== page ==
Canadian prices, as measured by the Consumer Price Index (CPI), rose 4.1% on a year-over-year basis in August, rising at the fastest rate since 2003. This rise was mostly the result of an accumulation of price increases in 2021, while August itself did not post high price growth. On a seasonally adjusted month-over-month basis, the CPI was up 0.2% in August. The Bank of Canada's preferred measures of core inflation (which use techniques to strip out volatile elements) rose an average of 2.6% year-over-year in August. Major drivers of the price increase included passenger vehicles (+7.2%), furniture (+8.7%) and household appliances (+5.3%) partly on continuing supply-chain difficulties related to semiconductors. The homeowner replacement cost index, which measures the cost of replacing home structures, rose 14.3% year-over-year in August, which was the fastest rate since the 1980s. Related costs, such as commissions on the sale of real estate, also rose strongly in August. In BC, consumer prices were up 0.2% month-over-month, and up 3.5% on a year-over-year basis.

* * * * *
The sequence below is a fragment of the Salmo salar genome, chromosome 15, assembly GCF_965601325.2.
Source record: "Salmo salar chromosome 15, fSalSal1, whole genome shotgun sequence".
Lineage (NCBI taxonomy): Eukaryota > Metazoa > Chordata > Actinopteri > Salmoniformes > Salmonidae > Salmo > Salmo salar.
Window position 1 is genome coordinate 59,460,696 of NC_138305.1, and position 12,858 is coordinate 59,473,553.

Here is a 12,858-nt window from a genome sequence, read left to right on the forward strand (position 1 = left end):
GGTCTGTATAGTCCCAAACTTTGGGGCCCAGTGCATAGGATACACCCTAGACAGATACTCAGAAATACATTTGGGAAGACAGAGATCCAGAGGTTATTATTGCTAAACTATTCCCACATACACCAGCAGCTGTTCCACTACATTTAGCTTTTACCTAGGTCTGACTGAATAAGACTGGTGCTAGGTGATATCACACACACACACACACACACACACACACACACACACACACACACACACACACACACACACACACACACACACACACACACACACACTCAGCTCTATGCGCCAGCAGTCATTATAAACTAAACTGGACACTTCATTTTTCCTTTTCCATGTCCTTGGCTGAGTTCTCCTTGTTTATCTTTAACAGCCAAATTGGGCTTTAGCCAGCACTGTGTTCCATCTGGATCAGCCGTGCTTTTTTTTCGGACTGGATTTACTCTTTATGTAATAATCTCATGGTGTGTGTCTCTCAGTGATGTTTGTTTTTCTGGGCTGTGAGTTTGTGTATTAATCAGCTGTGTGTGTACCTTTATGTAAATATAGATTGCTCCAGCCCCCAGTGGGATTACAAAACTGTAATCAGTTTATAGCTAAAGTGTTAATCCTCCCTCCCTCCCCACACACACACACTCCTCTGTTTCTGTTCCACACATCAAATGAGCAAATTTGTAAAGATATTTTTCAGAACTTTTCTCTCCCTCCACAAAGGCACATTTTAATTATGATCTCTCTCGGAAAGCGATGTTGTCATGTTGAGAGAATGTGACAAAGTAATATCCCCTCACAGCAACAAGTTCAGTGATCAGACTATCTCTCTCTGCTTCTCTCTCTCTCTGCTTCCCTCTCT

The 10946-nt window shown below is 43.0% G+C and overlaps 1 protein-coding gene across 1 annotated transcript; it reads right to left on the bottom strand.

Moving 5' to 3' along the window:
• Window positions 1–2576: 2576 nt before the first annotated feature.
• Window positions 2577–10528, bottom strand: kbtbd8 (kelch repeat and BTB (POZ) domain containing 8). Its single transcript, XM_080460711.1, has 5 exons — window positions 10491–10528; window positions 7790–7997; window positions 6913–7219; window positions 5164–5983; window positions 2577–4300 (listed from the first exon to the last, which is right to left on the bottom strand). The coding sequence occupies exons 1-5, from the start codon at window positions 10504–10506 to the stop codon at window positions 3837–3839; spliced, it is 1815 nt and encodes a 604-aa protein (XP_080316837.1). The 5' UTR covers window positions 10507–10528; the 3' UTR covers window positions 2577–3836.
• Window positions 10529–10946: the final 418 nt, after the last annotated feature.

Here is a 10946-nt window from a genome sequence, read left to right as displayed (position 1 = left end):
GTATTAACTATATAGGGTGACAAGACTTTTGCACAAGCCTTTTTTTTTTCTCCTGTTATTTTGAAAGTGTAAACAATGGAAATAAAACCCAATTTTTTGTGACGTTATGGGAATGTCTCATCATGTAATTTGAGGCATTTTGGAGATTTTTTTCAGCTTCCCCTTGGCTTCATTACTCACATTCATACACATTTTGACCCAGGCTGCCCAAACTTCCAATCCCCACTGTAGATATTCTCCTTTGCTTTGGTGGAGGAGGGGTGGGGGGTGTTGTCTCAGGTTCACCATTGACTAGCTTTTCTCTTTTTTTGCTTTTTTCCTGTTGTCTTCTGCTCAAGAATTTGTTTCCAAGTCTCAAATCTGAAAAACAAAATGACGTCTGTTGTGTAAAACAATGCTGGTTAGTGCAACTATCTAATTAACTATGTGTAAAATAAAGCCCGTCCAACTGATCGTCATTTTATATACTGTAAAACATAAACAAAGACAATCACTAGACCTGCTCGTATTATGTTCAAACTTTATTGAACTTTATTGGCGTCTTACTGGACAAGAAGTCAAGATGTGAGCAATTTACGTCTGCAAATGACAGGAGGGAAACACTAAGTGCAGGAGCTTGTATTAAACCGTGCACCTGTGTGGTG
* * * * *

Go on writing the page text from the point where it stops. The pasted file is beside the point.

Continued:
Inflation continues to run ahead of the Bank of Canada's 2 per cent target. The driving force behind rising prices is still isolated to a few categories of spending. In particular, the rising price of gasoline and the run-up in Canadian home prices since last year. Those categories alone accounted for about half of the observed inflation in August. Home prices in Canada are beginning to flatten out, which should mean a fading impact on inflation over the next year. Likewise, the impact of gas prices should continue to decline as base-year effects have less influence. Other issues putting upward pressure on consumer prices are being driven by bottlenecks and supply shortages – which are issues that monetary policy cannot address.
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